Throughout the history of European integration, its supporters have often used transport metaphors to sell their project.
In the 1960s, Europe was a bicycle which had to keep moving forward for fear of falling over.
In the 1980s, Europe was a boat or a train which laggards were in danger of missing.
These metaphors were banal and nonsensical until 1999, when one of them proved to be prophetic. In the euphoria generated by the launch of the single currency, the euro, on Jan.1 of that year, a European official announced that Europe was now “on a freeway which has no exit.”
What he meant, of course, was that Europe wasn’t going back to national currencies. However, he hadn’t thought his metaphor all the way through. A freeway without an exit can lead to only one thing: a very serious car wreck. That is precisely the outcome that horrified European leaders are now being forced to contemplate. [more]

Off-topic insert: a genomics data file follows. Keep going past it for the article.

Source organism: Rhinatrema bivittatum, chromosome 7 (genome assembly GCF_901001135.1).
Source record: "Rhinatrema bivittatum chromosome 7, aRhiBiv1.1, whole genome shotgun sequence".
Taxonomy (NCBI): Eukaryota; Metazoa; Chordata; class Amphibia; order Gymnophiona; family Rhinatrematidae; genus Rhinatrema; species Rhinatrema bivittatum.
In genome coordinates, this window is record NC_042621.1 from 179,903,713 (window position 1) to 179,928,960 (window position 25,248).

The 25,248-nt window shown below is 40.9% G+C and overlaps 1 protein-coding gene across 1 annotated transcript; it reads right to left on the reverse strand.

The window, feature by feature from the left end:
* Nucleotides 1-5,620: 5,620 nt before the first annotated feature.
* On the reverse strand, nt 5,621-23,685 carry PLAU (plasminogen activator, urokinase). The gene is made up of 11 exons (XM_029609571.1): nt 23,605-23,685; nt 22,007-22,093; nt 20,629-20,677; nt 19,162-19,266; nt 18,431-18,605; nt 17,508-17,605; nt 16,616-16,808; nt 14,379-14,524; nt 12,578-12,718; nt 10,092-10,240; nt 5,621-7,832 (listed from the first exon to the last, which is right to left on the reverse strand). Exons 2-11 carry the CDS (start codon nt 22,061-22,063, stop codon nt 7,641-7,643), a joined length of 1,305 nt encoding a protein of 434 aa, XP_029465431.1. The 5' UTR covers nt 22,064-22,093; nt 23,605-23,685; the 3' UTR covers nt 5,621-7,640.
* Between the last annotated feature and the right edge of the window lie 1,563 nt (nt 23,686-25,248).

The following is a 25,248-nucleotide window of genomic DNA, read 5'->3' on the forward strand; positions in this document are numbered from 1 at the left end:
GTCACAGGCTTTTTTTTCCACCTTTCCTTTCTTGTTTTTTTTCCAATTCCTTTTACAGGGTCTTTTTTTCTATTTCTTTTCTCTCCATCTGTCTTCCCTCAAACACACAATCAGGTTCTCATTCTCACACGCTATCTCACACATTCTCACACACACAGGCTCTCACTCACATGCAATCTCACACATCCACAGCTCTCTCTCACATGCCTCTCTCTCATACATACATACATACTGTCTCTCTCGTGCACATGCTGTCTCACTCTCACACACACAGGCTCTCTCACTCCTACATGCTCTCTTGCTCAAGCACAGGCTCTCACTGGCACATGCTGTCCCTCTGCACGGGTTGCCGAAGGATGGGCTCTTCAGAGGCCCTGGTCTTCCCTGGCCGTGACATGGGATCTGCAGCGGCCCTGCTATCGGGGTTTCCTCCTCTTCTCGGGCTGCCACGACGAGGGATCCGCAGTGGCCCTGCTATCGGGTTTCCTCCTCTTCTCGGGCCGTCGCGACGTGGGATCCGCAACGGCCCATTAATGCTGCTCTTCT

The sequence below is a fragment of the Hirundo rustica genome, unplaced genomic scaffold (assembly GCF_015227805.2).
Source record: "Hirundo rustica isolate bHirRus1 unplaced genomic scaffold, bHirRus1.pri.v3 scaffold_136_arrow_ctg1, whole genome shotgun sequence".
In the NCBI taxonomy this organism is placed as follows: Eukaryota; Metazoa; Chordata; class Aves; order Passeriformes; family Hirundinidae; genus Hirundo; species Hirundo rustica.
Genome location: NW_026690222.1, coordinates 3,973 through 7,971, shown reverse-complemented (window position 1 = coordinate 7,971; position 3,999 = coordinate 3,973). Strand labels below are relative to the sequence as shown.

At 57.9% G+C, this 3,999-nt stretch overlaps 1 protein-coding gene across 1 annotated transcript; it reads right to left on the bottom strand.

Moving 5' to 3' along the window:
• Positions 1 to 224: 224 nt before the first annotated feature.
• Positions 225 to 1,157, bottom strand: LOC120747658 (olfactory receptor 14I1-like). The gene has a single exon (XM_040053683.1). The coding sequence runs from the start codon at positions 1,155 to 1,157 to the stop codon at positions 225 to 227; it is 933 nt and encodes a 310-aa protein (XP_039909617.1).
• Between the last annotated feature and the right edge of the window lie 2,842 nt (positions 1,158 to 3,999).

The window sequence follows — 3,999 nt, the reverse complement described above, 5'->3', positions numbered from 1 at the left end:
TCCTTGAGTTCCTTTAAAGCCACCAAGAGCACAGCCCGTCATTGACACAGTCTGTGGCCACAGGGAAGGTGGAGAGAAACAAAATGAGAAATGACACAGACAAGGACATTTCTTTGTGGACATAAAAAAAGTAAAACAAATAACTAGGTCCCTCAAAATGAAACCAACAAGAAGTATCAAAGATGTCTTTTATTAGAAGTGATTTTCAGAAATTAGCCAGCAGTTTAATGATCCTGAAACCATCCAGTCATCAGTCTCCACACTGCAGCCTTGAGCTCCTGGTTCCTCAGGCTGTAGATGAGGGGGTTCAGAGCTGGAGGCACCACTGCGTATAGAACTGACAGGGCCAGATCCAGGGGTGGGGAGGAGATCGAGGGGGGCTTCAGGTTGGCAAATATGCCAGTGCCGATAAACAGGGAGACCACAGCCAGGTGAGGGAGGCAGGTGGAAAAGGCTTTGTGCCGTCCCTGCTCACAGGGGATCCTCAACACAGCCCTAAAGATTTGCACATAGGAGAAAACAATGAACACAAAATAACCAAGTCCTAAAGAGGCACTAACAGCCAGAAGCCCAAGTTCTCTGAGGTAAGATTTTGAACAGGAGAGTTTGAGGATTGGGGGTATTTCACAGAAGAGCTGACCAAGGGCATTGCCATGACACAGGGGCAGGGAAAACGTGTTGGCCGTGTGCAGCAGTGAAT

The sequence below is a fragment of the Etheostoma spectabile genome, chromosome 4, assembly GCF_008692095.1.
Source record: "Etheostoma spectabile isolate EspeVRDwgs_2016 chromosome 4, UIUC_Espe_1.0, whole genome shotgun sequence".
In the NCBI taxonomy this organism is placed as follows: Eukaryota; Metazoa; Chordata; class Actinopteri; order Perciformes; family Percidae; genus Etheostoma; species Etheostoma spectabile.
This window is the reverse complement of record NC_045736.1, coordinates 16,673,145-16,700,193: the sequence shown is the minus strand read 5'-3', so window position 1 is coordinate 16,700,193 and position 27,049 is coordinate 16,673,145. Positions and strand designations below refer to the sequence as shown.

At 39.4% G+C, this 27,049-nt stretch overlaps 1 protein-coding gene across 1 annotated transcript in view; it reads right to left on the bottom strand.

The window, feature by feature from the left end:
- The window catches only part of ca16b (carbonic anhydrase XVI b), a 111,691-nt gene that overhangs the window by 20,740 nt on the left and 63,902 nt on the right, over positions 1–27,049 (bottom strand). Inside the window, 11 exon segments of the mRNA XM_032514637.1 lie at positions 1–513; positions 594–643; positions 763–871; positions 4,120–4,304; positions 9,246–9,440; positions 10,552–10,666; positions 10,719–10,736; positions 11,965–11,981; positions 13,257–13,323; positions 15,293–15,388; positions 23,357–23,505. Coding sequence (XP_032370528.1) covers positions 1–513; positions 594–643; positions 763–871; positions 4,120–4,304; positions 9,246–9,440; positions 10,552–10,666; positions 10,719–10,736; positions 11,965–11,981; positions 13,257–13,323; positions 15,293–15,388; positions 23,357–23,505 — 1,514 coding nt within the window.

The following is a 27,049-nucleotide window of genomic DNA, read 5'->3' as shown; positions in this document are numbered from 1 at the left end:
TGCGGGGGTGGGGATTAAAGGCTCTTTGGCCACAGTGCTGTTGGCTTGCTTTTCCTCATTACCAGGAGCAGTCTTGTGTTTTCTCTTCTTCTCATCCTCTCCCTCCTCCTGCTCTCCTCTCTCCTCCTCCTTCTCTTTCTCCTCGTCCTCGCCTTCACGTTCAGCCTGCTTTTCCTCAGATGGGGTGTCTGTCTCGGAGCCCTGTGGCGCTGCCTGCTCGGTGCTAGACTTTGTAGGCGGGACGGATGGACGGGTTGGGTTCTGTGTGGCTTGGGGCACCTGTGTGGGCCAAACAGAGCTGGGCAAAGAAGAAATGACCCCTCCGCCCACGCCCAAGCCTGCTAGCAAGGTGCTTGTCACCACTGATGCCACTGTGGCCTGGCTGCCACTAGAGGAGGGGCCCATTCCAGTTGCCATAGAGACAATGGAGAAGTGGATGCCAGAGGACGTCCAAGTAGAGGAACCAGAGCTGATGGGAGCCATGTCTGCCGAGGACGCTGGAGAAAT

[Personally I don't think we're ready for a 20% drop yet, but I thought this brief article was interesting enough. I also like that he said something positive about Canada.] [more]
Perhaps this is nothing, but it is interesting to note. From the Wall Street Journal: [more]
I almost never post anything non-stock (or economically) related on here, well... unless it's something I think is really, really funny. [more]